I felt alone and adrift and was cultivating a kind of paranoia where I felt like even friends who didn’t come from money still had some familial mechanism so that every April 15th they would be guided somehow.    

Thankfully a close friend whose parents had TurboTax invited me over to their place and offered to cook me dinner while I did my filling.  I have a feeling the smells from the kitchen were intended to soothe me, but nothing could prevent the panic attack that began as soon as I saw “Please enter your social security number to begin.”

Separated from the cooking action I yelled out questions to the parents every once in a while.  “Can I write off moisturizer from Kiehl’s?”  No.  “Can I deduct my therapy bills?!”  No. "But those both seem like necessities.  Isn't that how this works?"

Then a real question from me:  “It says, ‘Please enter any cash earnings from the previous year,’ what do I do if I don’t know how much that was?”

My friend looked at me and shrugged.  A look conveying:  “Whatever you put in those boxes is on you, bro.” 

This rich dad family was so incredibly generous to provide a place to start, but the tax advice I needed was still somewhere else. 

Looking back, did I declare my cash tips that year?  I’m not sure.  I’ve lost those paper returns.  That computer I used is long gone.

I developed PostShame.org and #PostShame as a way to build better leaders.  I would rather vote for someone who was saddled with poor dad syndrome and figured out a way to cultivate their own wealth than someone who had their wealth handed to them and then told poor people they should “pull themselves up by their bootstraps.”

My intention in sharing my story of money troubles and financial workarounds is to inspire leaders to embrace radical transparency so that young people can learn about finances from someone other than their parents. 

Being #PostShame means looking for things in your past you worry would leak online.  I am embarrassed that I didn’t have a handle on my finances in my 20s.  If someone leaked my tax returns showing the years I was late filing and neglected to claim income that the IRS found out about anyway, I’d be mortified and feel it would reflect poorly on my character.  Am I product of my circumstances?  Sure.  But if I claim to want to be a leader in my community I need to share my journey pursuing financial freedom and be honest about my past.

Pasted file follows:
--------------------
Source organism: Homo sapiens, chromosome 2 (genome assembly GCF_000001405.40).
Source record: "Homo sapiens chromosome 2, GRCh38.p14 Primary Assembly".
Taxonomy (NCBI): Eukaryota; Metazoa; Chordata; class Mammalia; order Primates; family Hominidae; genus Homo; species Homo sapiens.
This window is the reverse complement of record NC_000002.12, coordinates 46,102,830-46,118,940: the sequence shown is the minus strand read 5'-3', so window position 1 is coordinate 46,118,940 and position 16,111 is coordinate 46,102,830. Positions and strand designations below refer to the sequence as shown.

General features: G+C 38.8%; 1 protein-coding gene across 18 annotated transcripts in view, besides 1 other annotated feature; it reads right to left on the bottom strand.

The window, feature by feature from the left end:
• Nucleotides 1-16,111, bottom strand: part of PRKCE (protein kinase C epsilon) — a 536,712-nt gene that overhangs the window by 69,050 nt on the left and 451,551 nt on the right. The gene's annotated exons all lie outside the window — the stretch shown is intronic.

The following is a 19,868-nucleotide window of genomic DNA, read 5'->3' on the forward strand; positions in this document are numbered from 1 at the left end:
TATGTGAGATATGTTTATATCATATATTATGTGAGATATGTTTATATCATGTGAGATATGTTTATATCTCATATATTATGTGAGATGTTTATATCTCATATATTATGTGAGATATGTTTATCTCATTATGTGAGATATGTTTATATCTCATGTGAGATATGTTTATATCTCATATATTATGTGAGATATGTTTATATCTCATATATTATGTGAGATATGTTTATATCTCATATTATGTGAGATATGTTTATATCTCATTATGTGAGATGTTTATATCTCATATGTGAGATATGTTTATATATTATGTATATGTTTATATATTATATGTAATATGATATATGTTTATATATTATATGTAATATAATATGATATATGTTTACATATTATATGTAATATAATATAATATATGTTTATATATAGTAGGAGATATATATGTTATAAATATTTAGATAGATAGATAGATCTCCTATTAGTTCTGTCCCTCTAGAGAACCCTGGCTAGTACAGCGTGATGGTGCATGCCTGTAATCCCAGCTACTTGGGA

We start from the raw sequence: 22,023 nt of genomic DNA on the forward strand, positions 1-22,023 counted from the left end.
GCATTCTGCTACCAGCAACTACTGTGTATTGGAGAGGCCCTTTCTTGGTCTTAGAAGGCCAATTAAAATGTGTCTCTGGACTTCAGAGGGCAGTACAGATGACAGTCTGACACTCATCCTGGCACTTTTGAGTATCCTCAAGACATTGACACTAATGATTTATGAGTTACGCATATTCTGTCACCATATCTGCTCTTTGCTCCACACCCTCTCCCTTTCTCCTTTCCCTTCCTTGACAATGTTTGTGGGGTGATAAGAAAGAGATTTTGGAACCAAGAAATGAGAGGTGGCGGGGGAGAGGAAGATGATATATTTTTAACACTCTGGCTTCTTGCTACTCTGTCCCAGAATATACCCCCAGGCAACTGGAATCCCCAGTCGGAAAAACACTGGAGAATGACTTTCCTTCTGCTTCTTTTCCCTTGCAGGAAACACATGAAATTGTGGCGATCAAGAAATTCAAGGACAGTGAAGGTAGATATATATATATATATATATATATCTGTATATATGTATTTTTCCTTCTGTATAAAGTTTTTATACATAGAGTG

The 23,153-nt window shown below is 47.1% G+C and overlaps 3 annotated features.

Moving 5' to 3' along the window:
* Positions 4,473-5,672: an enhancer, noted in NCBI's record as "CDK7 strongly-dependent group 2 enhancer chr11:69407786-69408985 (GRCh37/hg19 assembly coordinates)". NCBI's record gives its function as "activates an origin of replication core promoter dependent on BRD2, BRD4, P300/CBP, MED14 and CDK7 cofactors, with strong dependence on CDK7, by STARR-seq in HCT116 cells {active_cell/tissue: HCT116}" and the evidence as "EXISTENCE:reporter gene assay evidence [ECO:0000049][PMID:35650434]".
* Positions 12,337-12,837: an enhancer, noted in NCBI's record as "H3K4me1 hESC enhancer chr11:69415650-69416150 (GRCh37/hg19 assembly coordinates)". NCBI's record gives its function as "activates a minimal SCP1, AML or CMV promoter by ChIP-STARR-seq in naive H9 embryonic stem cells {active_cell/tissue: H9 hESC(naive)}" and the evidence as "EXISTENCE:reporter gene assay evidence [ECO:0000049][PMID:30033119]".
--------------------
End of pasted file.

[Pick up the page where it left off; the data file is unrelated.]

Currently, I’m working with my accountant and a tax attorney after having filed form 4506T-EZ with the IRS requesting my tax returns from 2000-2006 and am planning to file amended returns stating estimates of cash income and I will pay any new tax owed, penalties and interest. 


Over the years the TurboTax Dinner became a tradition with friends.  I had been wrong.  Rich Dad or Poor Dad, everyone had issues with money and benefits from connecting with their friends about struggles with money.  One year there were more than a dozen of us using the software, one at a time, asking each other questions, taking stock of the prior year.  Sharing stories of raises and how we asked for them; being laid-off and filing for unemployment (“You have to pay taxes on unemployment income?!”); plans of what we’d do with our tax return checks.

Some friends formed LLCs and S-corps and shared what they learned in the process; stories of starting to save for retirement.  Celebrating those accomplishments with friends felt meaningful and I realized I was finding a tribe of comrades working to help each other learn about money. 

By the time I was ready to form my own LLC for my lifestyle consulting business I knew it was time to get an accountant. 

Now I’m focused on my financial health and happy to share my story of struggle and growth with people.  Is my tax rate too high?  Absolutely.  Being #PostShame about being bad with money I’m standing up to bring the tax rate down for middle class families and shine a light on all that “creative” cash in the Cayman Islands.

Wouldn’t be great if a revised tax system was fair and easier to understand? 

I now love my annual trips to my account’s office and every year I say, “I used to do this with friends over dinner all huddled around TurboTax.”

“Oh, you don’t want to do that.  You need advice from a professional.”

“Well, you gotta start somewhere.” 




Adam MacLean